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My app manages companies data and allows selecting multiple partners (also managed by the user) to associate with a company.

One option would be having two listboxes: one for the available partners and the other for selected partners.

I think this is so old school, so I'm looking for a "newer" and better way to achieve the same thing. Maybe a grid with a button to select the items and move them to the first rows (I think it's the same idea from GMail's priority inbox feature).

Do you have any suggestion about a different way or how can I achieve the explained method?

Thanks

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How many partners are there, and how are they presented? Does the user just browse a list of partners' names or do you display other information about each partner? –  Matt Obee Feb 19 '13 at 12:54
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Semantically, you want checkboxes. Checkboxes exist for the express purpose of allowing a user to select a subset of available options. So the simplest approach would be:

1: A list of checkboxes representing the set of available partners

You could augment that by having a dynamic list of all the checkboxes that have been selected if the total list is too long to scan easily. But if the list really is that long, there are probably better options, like:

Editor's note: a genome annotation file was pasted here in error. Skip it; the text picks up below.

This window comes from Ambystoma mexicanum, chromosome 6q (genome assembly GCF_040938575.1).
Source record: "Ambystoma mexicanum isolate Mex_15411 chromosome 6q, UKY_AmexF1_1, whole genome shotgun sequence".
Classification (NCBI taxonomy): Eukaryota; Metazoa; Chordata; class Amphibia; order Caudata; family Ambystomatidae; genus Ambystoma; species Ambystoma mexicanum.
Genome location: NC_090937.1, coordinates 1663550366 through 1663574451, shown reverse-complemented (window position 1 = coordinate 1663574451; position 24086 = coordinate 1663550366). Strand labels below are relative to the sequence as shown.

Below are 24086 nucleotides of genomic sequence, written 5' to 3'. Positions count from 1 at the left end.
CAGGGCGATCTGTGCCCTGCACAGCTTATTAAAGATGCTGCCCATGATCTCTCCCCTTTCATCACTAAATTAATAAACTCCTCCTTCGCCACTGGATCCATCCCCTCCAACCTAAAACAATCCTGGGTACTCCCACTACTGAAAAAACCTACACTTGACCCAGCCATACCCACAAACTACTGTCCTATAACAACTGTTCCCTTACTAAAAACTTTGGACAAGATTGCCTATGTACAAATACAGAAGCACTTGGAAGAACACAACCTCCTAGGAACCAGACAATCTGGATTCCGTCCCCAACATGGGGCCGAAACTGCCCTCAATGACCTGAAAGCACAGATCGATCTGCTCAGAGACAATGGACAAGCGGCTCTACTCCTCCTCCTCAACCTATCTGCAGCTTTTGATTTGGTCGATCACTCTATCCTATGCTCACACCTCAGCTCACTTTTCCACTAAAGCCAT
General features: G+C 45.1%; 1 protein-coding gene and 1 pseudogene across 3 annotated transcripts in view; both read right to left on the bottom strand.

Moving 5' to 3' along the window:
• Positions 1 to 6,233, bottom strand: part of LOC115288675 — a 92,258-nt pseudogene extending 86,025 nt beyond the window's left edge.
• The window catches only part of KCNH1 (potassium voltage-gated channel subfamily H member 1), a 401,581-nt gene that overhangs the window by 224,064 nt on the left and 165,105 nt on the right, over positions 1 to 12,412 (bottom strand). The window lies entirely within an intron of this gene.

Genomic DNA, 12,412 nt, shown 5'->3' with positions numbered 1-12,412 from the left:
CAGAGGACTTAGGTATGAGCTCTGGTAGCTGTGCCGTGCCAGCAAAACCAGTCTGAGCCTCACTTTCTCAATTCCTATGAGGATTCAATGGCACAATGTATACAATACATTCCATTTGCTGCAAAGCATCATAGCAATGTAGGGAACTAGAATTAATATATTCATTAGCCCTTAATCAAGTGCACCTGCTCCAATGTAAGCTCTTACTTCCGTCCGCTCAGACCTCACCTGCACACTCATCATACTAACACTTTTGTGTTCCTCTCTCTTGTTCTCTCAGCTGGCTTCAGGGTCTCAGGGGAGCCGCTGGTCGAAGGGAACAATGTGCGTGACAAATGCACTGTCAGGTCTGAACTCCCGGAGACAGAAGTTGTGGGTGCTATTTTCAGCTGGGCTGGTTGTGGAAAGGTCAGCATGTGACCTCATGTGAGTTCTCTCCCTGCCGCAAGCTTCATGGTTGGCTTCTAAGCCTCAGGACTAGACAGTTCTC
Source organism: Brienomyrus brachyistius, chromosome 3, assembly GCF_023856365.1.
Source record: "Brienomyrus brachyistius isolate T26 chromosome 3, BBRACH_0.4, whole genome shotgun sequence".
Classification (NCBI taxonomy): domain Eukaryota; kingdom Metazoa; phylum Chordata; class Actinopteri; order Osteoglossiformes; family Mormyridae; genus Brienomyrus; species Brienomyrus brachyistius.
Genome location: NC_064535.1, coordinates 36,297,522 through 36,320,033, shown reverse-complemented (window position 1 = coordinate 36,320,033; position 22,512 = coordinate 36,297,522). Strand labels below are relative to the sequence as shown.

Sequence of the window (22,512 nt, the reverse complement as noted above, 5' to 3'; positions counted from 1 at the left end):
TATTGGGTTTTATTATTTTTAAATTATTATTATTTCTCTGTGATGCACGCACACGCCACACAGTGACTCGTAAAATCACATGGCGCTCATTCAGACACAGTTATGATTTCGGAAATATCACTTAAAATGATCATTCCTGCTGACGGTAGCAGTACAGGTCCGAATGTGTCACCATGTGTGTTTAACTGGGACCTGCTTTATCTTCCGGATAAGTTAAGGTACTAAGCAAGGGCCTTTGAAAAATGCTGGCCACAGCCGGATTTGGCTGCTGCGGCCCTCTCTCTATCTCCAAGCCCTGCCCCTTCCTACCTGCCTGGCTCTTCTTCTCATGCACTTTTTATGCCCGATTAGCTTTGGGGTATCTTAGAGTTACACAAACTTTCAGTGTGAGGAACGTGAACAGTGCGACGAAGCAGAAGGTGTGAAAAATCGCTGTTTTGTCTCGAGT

2: A custom checkbox-equivalent UI for selecting a subset of available partners

Depending on what kind of information is interesting to represent, something like the grid view you suggested would make sense here. And you could, also as you suggested, have a dynamic list showing what's been selected so far.

But if the list is really long, then I'd recommend taking a cue from The Humane Interface and let people use the keyboard for what it's good for:

3: Provide a typeahead text field so people can just type in the name of the partner that they're looking to select.

Obviously, that option works better if people know the names of the partners they're looking for (a) in advance and (b) with a reasonable degree of spelling correctness. Certainly you could provide "select from a list" as a backup.

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